PONTE VEDRA BEACH, Fla. -- For two days, David Toms toured TPC Sawgrass with a pair of much flashier and much, much younger players. Hopefully, they were taking notes.
Toms followed an opening 66 with a 68 on Friday to take sole possession of the lead at the Players when he signed his scorecard. His 134 total left him five shots ahead of 23-year-old playing partner Jason Day and 16 clear of 25-year-old Anthony Kim, who continued to struggle with his third missed cut in four tournaments.
"I take from it that anybody can do well on this golf course. You know, I watched those guys hit 3-woods probably 70 percent of the time around the golf course, and that was the way for them to play," Toms said. "But for me, you know, it kind of evens out because if I was aggressive and hit driver and I could get it into the right spot, I was right there with them, so I wasn't way behind the guys all two days."
The 44-year-old is in the midst of a winless drought of more than five years. This would be an odd place to end it considering he only has one top 10 (A T-9 in 2009) at the Stadium Course in 18 appearances. The Louisiana native feels more comfortable here since the tournament moved to May four years ago.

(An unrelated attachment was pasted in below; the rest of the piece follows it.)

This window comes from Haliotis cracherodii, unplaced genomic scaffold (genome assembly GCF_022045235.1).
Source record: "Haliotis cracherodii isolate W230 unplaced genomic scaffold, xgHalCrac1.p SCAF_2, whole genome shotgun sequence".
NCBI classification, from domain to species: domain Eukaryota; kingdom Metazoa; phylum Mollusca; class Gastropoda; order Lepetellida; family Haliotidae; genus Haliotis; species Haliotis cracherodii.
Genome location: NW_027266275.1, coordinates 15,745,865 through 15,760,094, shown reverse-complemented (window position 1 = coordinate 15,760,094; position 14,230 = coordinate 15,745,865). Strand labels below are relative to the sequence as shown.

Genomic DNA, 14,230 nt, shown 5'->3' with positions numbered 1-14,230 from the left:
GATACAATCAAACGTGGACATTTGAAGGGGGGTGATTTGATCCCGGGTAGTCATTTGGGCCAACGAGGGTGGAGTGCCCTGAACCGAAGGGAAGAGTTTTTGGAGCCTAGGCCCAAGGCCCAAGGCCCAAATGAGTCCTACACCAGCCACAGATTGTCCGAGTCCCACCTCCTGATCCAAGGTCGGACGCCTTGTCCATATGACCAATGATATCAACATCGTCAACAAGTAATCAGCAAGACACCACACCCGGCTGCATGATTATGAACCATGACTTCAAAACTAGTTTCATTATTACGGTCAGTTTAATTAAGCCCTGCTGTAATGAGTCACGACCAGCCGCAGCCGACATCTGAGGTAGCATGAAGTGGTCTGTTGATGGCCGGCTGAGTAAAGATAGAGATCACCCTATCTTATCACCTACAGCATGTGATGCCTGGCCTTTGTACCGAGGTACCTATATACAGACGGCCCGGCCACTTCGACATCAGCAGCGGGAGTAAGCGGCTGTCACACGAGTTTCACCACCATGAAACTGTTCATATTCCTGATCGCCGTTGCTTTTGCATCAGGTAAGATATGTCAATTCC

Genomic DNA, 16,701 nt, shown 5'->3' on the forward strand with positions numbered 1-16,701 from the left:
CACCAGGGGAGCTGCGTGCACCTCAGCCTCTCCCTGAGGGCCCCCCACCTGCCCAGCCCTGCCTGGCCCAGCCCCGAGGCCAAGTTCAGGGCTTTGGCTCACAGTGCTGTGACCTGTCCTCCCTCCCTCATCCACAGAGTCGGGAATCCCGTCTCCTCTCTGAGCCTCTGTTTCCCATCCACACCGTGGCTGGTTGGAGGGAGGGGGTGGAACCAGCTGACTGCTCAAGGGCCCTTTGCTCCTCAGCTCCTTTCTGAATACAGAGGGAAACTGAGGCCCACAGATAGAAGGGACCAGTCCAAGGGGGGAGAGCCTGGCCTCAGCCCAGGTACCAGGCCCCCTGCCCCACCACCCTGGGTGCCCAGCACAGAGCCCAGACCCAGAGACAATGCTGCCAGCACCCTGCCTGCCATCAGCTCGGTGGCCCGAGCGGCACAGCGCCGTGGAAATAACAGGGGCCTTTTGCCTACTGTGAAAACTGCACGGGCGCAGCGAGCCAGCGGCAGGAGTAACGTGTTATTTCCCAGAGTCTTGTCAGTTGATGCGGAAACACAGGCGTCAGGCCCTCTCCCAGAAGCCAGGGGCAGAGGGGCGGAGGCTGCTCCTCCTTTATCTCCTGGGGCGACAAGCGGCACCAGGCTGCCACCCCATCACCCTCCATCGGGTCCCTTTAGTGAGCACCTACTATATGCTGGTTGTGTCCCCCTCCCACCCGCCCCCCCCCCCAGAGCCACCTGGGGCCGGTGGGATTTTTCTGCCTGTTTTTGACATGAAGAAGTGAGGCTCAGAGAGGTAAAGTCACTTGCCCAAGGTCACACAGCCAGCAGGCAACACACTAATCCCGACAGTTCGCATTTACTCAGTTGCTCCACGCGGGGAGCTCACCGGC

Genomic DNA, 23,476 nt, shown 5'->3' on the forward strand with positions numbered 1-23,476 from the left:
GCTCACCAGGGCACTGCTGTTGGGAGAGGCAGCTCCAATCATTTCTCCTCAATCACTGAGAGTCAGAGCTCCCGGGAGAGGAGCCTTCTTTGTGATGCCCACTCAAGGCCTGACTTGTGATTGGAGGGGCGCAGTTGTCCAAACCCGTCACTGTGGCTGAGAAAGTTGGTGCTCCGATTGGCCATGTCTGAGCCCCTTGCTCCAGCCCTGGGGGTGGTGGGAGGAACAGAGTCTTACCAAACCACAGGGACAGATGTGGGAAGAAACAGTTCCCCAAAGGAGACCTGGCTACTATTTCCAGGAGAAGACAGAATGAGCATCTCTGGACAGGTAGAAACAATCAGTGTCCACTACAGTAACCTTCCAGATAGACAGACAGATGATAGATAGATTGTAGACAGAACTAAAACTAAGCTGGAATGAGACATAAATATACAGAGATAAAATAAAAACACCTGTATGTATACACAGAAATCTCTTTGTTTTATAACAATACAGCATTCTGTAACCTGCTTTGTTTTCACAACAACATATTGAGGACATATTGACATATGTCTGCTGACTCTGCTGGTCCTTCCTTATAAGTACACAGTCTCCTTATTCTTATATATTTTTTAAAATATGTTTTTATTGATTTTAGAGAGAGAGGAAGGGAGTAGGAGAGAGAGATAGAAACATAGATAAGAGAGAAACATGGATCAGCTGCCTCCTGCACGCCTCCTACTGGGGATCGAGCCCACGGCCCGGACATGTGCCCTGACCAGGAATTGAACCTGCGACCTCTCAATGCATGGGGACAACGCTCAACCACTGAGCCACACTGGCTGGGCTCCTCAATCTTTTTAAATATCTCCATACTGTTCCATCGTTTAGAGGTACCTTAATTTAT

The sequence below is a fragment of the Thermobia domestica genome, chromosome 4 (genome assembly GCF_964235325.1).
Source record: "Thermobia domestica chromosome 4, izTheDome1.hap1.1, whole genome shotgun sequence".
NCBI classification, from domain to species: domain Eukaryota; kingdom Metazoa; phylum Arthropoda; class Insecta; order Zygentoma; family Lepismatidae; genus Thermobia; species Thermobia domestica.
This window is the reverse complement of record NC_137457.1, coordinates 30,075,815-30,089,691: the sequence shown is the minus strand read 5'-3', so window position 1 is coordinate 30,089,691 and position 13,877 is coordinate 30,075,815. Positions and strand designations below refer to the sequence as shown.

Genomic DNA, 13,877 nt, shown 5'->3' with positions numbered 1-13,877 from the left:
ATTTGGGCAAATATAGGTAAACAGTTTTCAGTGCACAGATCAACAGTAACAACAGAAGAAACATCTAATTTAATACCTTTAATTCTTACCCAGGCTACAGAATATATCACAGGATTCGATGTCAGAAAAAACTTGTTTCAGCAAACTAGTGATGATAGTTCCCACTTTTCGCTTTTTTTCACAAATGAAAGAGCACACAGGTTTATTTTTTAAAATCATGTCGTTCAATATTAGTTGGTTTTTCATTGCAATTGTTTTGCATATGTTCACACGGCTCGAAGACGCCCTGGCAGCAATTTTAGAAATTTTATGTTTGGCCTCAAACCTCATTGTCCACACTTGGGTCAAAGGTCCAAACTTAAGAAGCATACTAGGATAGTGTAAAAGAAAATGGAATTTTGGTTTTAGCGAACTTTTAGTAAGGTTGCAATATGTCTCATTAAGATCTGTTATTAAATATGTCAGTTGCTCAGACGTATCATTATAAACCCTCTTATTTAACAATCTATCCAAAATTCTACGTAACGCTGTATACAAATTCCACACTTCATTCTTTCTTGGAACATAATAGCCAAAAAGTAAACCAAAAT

"I like this better. I like the warm conditions," he said. "I like the Bermuda through and through. I like the golf course. It's obviously firmer now than it was in the springtime, so I prefer it now."
After Toms' first win on the PGA Tour in 1997, he averaged more than one title per year for the next decade. Following a win early in 2006 at the Sony Open, however, Toms has yet to get back into the winner's circle.
"I haven't done anything great, haven't made a lot of long putts or chip-in or anything like that," Toms said. "I've just played very, very solid."
Solid, but not great is a good description of Toms' play the last five years. He's still been a cut-making machine and has produced several high finishes, including a T-3 at Bay Hill in March.
"I've had a lot of good rounds this year. Haven't had a lot of great tournaments," Toms said. "That's probably the difference in the last four or five years from, say, early 2000s where I had a chance to win a lot and won a lot of tournaments is just putting four rounds together. Now, why that is, I don't know."
While he would like to win again, he's not putting extra pressure on himself to do so.
"I just try to play because I mean, if you wear yourself out thinking, hey I have to win again or I have to do this or I have to do that," Toms said. "It's all about enjoying the game, enjoying the competition, and if you get the results, that's a bonus as well."
That's how Toms, who has 12 PGA Tour titles -- including the 2001 PGA Championship -- and $34 million in career earnings, feels about a possible induction into the nearby World Golf Hall of Fame as well.
"I consider myself lucky that I've played the vast majority of my career at a time where golf was at a peak, you know, when Tiger came into the game," he said. "I think I still have a lot of work to do to get in the Hall of Fame, so I'll just keep playing as long as I can and as long as I enjoy it, and when we get to the end, see what happens."
-- Alex Myers
Follow on Twitter: [@AlexMyers3
(Photo: Sam Greenwood/Getty Images)